Joy Cannot Exist Without Pain


“Into each life a little rain must fall/ Some days must be dark and dreary.” — Henry Wadsworth Longfellow

As I sobbed on the phone to a good friend from high school the other night at two o’clock in the morning, insisting that the universe has some sort of Personal Vendetta against JUST ME and that all he doles out on my watch is horrific suffering and when, oh, WHEN, for the love of God, is Something Good going to freaking happen to me for FREAKING ONCE — he asked me something which gave me pause.

“How many close friends do you have, Donna?”

It was an unexpected question. I even stopped crying for a moment, perplexed. “A lot, I guess.”

“Do you have an education? A place to live? Food and drink?”

I nodded (to no end, it may be pointed out, being as how he was on the other end of a phone line and couldn’t see me).

“Have you been given charisma and intelligence and talent?”

I begrudgingly admitted I had.

“Have you been given birds of the air, flowers in the fields, golden sunrises and purple sunsets for your enjoyment and pleasure?”

I couldn’t deny that one either. Damn, he was good.

“It seems to me,” he said gently, “that an awful lot of Something Good has already happened to you.”

He was right, of course. Spot on, in fact, though I was loath to admit it. It made me recall, somewhere in the farthest recesses of my memory, a passage in G. K. Chesterton’s Manalive, in which the protagonist Innocent Smith chases a despairing nihilist professor out onto a parapet and threatens him with a revolver simply to force him to admit that life does in fact have purpose and meaning and value. While the professor dangles off the parapet, the following exchange takes place:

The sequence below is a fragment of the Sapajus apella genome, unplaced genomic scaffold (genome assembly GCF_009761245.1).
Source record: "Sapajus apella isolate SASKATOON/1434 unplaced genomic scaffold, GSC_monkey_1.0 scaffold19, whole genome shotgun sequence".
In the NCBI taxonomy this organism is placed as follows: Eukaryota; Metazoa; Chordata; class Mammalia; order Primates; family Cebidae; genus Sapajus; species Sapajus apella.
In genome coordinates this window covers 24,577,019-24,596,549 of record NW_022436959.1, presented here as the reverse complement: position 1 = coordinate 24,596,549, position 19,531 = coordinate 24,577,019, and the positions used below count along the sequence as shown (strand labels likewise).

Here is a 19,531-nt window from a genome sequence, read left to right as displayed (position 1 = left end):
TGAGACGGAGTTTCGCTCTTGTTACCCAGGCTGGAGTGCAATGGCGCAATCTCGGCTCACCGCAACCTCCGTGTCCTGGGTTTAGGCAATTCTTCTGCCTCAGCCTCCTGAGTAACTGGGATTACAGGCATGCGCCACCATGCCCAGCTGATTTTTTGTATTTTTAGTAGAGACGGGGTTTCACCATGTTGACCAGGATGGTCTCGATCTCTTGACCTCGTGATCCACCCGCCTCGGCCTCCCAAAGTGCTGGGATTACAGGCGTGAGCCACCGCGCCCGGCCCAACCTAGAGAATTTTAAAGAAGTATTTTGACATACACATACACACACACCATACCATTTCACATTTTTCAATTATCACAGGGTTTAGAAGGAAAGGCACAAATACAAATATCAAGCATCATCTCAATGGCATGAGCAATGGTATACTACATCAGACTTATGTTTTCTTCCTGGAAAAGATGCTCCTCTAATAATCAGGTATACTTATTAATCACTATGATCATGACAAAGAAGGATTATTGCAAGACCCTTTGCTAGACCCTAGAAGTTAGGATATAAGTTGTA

‘You are now engaged in public worship,’ remarked Smith severely, ‘and before I have done with you, you shall thank God for the very ducks on the pond.’ The celebrated pessimist half articulately expressed his perfect readiness to thank God for the ducks on the pond. ‘Not forgetting the drakes,’ said Smith sternly. (Eames weakly conceded the drakes.) `Not forgetting anything, please. You shall thank heaven for churches and chapels and villas and vulgar people and puddles and pots and pans and sticks and rags and bones and spotted blinds.’”

I felt shamed even as I felt my awareness being sharpened. Suddenly, it became all too clear to me that joy and pain are not simply dispensed in haphazard discrete allotments throughout our lifetime, but are all too often inextricably entwined and even interdependent. Pain is simply precluded joy; joy simply pain which has held on a moment longer. In either case, the relationship is an inherently symbiotic one, and you can no more divorce the one from the other than you can isolate the pinks and yellows of a Monet from the charcoals and the greys. At your own peril would you do such violence to a work of art; why, then, would we wish it on the canvas of our lives?

It occurred to me (a bit reluctantly, it must be admitted) that for every sorrow in my life there has been a commensurate blessing, that every great joy of my life has been necessarily preceded by some unspeakable suffering; that only when, as Augustine puts it, as in human utterances, one syllable is completed can the next come to be.